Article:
04/29/2010 12:00AM

It's Catalano vs. Calabrese again at Arlington


ARLINGTON HEIGHTS, Ill. - Another Arlington summer of Wayne Catalano and Frank Calabrese begins Friday, but for the second straight year, they will play for different teams. And for the second straight year, it's Calabrese and trainer Nick Canani who will be squaring off against Catalano on a regular basis.

Calabrese has either won or tied for the owner's title at Arlington every year since 2000, but last Arlington meet, Calabrese did so sans Catalano. The two parted company the previous winter at Gulfstream Park. Catalano at one point in January 2009 had no horses under his care but still cobbled together a stable and won his fifth consecutive Arlington training title last year.

Catalano's outfit should be larger and stronger for the 2010 meet, which begins Thursday, and he entered six horses on the first two programs of the season compared with only two for Calabrese. To start this summer, Calabrese's whole operation - except for a couple of horses for young trainer Ron Faucheaux - is in the hands of Canani, whom Calabrese hired last year. Trainer Danny Miller, who had a successful stint with Calabrese in 2009 and trained Calabrese's top 3-year-olds over the winter at Gulfstream, parted company with Calabrese earlier in the spring.

Peitz gets new beginning in Chicago

Trainer Steve Hobby has a significantly reduced presence this year at Arlington, and trainer Bret Calhoun will have no presence at all. The new arrival of note is Danny Peitz, who has taken 30 stalls on the Arlington backstretch for his first summer in Chicago.

Peitz, a native Arkansan, typically spends the summer in New York but said he considered relocating to Arlington in 2009 and decided to make the plunge this year.

"I'm ready for a change," Peitz said.

Peitz would have had about half the stall allotment if he had gone to New York this summer, and now he has more room for horses owned by Sheikh Hamdan bin Rashid al-Maktoum's Shadwell Stable.

"They've been pretty excited about it," said Peitz, who also is backed by owners Robert and Lawana Low. "This allows them to splits things up, with the Polytrack at Arlington."

Peitz has never trained regularly over a synthetic track.

"It's all new," he said. "I don't know what to expect."

That may be the case, but Peitz isn't holding back. He entered four horses on Friday's 10-race card, all in maiden or allowance races - and all looking at least moderately live.

Polzin worked his way up

Chris Polzin's first racing secretary job was a long time coming. Polzin, 55, began working in the racing office at Sportsman's Park in 1981 or 1982 - he can't exactly recall, that being nearly 30 years ago - after stints collecting admissions at Arlington Park and work in the press box here.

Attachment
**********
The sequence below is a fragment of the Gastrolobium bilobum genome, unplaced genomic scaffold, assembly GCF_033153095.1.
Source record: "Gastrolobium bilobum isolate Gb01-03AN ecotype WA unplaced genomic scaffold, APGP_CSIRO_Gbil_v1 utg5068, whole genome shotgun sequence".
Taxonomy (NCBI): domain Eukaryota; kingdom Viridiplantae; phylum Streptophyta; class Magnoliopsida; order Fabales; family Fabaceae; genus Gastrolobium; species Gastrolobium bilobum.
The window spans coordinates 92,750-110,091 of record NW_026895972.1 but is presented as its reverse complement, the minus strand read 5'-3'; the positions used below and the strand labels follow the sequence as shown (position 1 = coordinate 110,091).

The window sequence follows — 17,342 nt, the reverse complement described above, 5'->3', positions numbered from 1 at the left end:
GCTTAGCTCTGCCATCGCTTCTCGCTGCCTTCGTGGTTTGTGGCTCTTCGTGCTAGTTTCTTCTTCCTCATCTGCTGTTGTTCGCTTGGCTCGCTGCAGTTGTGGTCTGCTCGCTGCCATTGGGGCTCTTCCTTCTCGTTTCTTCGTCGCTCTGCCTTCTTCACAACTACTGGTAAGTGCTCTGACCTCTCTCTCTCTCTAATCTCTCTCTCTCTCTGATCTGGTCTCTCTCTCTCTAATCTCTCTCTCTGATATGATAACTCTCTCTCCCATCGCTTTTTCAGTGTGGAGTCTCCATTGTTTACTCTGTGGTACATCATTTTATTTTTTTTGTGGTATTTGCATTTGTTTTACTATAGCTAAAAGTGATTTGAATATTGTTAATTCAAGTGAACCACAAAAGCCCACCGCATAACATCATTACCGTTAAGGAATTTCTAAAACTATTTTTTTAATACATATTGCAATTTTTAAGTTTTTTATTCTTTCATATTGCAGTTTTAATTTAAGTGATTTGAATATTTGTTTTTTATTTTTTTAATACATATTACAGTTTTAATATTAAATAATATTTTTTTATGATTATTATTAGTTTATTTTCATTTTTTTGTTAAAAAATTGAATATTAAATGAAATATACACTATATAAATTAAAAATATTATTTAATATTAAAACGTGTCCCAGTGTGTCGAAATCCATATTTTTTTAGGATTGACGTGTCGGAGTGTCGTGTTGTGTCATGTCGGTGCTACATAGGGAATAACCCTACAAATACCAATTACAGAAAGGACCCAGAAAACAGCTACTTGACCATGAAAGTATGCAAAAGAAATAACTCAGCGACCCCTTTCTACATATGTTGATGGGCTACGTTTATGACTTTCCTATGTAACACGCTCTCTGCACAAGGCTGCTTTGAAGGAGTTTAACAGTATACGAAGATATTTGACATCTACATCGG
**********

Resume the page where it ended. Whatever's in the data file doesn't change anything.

It wasn't until 2005, when Polzin served as an assistant to Arlington director of racing Frank Gabriel, that he considered aiming for a top job in a racing office.

"The one season I was here with Frank, I learned so much," Polzin said. "He'd come in and explain everything. Most everything I'm going to do right now I learned from Frank."

Polzin got into racing through his father, Elmer Polzin, who started working for the Chicago American newspaper as a copy boy in 1944. Decades later, the elder Polzin made selections and wrote racing stories for the Chicago Tribune.

Polzin has deeper Illinois roots than departed racing secretary Kevin Greely, and will be working with a training colony with a distinctly Illinois feel in 2010. Several strictly Chicago outfits have more stall space than usual at Arlington, such as Joel Berndt (38 stalls), Roger Brueggemann (41), and Chris Dorris (34).

Alvarado healed up and ready to go

Junior Alvarado, the surprise leading rider at the 2009 meet, is back for another crack at Arlington, and though Alvarado has ridden just 75 races so far in 2010, he said last week at Keeneland that he actually feels better than he did during much of last year's Arlington season.

In December, Alvarado had surgery on an aching right shoulder. The procedure cost him about four months of mounts, and Alvarado got in only two weeks of riding at Tampa before seeing limited action at Keeneland, but Alvarado said that at least he now can ride pain-free.

"Last summer, it was bothering me," he said. "My shoulder popped out all the time."

* Arlington president Roy Arnold said the track will begin postrace super-testing on the winner of all races this season. The testing conforms to a model established by the Thoroughbred Owners and Breeders Association.

* Arlington purchased high-definition cameras during the off-season and will be broadcasting its races this year in HD, the fifth North American racetrack to make such a change.

* New to the Arlington wagering menu for 2010 is a pick five spanning races 3-7 on any program with at least nine races. The bet is offered at a $1 base, and 80 percent of the pool will carry over to the following race card if not hit.